According to Dr Trudy Ambler, in the cloud-based era we’ve outgrown the idea of an ePorfolio as simply an electronic folder of student course work. Here are five reasons why she thinks ePortfolios should still be high on Macquarie’s learning and teaching agenda. Continue reading 5 reasons we should be talking about ePortfolios
Blog on MHIS201
In semester 1 this year I introduced a new piece of assessment into my 200-level Modern History unit – what I called a reading blog. It was weighted at 20% and students had to complete the blog every week, bar week 1. They were required to read two articles on a particular theme and then complete the blog. In the blog they were required to answer a question which I had set (sometimes they could choose between two questions) in no more than 200 words. In addition, they had to pose a question to their peers. My questions were generic and designed to enable the students to use both readings in their responses. This activity was in preparation for a weekly seminar.
We are pleased to advise that Turnitin have released the update to fix the issue with their app.
The Learning Systems Team have also completed testing of the updated app before announcing the release. Testing has shown that the issue is indeed fixed.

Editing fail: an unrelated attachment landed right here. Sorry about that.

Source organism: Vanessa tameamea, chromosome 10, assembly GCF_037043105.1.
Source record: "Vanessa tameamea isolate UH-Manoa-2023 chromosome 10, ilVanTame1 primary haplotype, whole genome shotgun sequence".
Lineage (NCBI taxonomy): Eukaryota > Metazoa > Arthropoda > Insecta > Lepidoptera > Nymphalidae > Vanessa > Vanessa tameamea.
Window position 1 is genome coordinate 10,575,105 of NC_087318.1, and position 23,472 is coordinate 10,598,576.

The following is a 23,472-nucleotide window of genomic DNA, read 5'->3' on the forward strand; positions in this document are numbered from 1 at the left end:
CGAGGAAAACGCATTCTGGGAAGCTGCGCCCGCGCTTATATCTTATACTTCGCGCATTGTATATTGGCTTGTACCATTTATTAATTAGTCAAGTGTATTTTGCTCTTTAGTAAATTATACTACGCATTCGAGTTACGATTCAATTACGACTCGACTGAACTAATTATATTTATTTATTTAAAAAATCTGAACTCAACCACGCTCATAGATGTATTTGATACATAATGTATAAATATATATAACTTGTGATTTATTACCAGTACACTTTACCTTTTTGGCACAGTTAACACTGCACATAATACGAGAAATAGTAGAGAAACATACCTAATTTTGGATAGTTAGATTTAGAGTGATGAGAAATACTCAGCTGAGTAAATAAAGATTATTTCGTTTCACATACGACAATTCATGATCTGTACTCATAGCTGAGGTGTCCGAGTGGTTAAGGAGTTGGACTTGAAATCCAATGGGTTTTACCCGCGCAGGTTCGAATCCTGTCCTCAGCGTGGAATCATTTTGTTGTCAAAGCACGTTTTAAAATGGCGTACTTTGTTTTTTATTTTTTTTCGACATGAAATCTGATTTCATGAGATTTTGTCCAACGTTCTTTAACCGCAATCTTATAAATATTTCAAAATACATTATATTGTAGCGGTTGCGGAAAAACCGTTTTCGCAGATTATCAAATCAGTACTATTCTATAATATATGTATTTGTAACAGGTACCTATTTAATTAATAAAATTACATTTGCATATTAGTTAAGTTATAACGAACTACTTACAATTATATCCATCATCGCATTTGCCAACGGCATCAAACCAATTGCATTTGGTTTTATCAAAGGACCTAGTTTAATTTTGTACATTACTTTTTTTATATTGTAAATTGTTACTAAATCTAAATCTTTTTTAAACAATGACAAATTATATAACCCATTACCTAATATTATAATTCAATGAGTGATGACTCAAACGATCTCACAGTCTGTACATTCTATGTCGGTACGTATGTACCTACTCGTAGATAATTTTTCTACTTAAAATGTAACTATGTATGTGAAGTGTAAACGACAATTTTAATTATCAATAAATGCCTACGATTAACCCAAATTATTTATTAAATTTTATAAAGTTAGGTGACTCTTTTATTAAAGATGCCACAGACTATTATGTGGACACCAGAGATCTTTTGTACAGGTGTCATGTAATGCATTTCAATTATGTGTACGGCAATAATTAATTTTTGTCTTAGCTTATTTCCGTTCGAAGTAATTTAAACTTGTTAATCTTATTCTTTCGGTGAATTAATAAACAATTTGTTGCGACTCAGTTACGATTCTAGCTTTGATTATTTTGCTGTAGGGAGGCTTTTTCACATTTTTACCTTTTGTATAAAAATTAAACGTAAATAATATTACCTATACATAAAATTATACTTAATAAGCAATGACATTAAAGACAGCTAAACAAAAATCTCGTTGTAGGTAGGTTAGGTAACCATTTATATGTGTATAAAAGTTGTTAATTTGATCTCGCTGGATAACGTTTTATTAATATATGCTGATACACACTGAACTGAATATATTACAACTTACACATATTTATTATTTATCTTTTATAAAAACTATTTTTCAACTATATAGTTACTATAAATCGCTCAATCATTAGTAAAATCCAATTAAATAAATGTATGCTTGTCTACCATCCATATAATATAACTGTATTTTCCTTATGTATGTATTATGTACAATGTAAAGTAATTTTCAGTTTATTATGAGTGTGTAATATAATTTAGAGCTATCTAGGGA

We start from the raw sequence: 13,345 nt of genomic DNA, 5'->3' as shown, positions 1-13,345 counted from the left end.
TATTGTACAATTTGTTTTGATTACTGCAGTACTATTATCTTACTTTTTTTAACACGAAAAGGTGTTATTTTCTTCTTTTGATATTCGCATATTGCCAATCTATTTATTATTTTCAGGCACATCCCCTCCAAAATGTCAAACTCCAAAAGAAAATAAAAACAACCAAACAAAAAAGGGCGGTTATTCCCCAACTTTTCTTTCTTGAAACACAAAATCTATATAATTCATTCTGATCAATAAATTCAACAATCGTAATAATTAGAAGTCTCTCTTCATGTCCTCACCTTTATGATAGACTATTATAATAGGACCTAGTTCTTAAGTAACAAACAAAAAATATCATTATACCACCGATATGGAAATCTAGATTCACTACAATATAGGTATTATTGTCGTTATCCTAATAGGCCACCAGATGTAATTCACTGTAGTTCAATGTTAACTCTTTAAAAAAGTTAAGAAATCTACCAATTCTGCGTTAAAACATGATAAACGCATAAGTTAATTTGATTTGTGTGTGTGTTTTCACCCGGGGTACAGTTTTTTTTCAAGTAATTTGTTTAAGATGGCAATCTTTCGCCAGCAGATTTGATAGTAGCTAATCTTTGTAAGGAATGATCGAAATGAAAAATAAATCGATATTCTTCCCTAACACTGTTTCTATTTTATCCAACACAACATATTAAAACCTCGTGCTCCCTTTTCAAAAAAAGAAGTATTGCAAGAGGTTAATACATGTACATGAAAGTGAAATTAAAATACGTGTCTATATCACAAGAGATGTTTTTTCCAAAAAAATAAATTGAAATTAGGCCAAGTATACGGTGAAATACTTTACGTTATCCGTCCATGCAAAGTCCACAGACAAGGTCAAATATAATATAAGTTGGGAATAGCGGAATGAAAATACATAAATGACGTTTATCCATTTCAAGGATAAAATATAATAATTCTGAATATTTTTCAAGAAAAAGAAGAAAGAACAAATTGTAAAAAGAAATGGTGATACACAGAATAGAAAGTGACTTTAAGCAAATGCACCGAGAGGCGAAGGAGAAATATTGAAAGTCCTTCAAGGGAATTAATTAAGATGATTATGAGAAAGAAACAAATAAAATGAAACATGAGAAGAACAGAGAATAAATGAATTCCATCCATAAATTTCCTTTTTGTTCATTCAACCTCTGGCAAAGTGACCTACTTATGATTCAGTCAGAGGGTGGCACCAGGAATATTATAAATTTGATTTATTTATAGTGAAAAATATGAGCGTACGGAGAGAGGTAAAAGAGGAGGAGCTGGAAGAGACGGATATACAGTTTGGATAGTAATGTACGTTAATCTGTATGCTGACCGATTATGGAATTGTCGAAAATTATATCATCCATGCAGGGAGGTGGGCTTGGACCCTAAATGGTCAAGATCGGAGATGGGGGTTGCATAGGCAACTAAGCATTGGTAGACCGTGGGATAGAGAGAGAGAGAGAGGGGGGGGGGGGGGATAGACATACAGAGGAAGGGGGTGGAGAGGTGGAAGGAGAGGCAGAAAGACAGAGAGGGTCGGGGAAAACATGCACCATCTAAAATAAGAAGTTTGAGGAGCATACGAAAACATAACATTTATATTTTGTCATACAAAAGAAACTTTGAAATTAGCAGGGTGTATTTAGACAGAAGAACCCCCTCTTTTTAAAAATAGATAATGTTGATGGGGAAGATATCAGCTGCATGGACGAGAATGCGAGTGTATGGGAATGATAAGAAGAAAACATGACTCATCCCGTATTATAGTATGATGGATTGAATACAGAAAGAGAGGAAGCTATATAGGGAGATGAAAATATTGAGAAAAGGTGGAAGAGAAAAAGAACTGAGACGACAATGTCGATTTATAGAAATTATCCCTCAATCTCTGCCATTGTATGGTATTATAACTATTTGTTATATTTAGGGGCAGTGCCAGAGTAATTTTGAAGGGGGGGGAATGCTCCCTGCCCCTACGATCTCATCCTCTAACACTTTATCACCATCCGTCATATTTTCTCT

What to do now? You will need to download the update the app on your iPad. Go to the app store here. Sorry to Andriod users, Turnitin only developed an app for iPad.
Have your students started the session a little slower than you’d like? Wish they were more engaged from the very beginning? 20 Unit Convenors gave their students the chance to hit the ground running in Session 1 this year with the inclusion of KickStart in their units.
What’s all the fuss about KickStart, you say? Well, we’ve put together this self enrolling Showcase Unit so you can take a peek at what some of your colleagues have been creating with this new pre-session initiative.
We should! (Maybe.) However, we need to commit to some uses for them before we do.
Recently, I read an article about digital hoarding (can’t remember where though). I have to admit, I save emails I don’t really need to – just in case – and the number of photos I have on my smart phone…. (mainly of my hairy child, Samuel – here’s one for you). It made me think about the number of iLearn units that I have seen with content still labelled Blackboard or Moodle Migration Report from the migration in 2011, and unit guides (hidden of course) from the 1970s. OK, maybe I’m exaggerating a touch, but you get the idea.
The Tutoring Induction Program (TIP) is a professional development workshop program for tutors/sessional staff.
TIP was evaluated in 2014, and data gathered from participants and stakeholders revealed that:
To kick off with a bad cliche, the ‘i’s have it!
When you need to do something only once, maybe twice a year, the chances of remembering can be slim. So here’s a recap of what to do when for iLearn, iTeach and Unit guides. Continue reading iLearn, iTeach, Unit Guides: What to do when?
The November 11th iLearn Exchange looked at intensive or compressed curriculum and stimulated some great discussion. Dr Peter Keegan outlined the approach Ancient History has taken in Session 3 units. Ms Scarlet An talked about the FBE ‘KickStart‘ initiative and working with convenors on developing intensive units. Thank you, Peter and Scarlet!
Dr Peter Keegan, Ancient History
The unit that Peter used as an illustration is a ‘Planet’ unit that is 1st year or level 1. In session 3, it has between 250-300 students. One convenor manages and marks the unit.